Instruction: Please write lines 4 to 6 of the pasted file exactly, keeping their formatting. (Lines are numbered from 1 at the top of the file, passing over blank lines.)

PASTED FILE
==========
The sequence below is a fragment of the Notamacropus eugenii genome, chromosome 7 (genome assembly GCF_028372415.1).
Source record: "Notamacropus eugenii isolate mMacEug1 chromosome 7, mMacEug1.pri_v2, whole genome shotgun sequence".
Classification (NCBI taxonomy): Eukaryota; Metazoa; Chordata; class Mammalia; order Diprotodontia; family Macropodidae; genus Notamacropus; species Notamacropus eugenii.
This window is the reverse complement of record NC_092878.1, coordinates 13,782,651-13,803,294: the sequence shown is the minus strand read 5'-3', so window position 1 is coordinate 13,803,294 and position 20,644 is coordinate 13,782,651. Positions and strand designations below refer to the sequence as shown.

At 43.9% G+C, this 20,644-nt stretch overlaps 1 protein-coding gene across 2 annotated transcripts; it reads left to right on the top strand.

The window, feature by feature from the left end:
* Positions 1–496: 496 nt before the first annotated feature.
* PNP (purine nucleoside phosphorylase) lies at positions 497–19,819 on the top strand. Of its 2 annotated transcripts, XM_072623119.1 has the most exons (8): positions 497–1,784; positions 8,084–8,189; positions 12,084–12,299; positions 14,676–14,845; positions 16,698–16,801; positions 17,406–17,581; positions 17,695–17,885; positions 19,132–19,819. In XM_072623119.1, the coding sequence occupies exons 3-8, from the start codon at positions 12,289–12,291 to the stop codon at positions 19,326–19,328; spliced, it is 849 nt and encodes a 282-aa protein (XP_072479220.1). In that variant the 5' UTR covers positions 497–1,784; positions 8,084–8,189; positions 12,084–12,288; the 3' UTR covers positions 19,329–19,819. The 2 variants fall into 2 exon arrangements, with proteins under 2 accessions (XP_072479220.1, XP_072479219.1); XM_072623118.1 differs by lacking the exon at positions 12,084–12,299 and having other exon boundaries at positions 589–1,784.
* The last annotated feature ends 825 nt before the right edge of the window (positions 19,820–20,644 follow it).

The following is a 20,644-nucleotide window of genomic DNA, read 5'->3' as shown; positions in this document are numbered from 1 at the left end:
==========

This window is the reverse complement of record NC_092878.1, coordinates 13,782,651-13,803,294: the sequence shown is the minus strand read 5'-3', so window position 1 is coordinate 13,803,294 and position 20,644 is coordinate 13,782,651. Positions and strand designations below refer to the sequence as shown.

At 43.9% G+C, this 20,644-nt stretch overlaps 1 protein-coding gene across 2 annotated transcripts; it reads left to right on the top strand.

The window, feature by feature from the left end: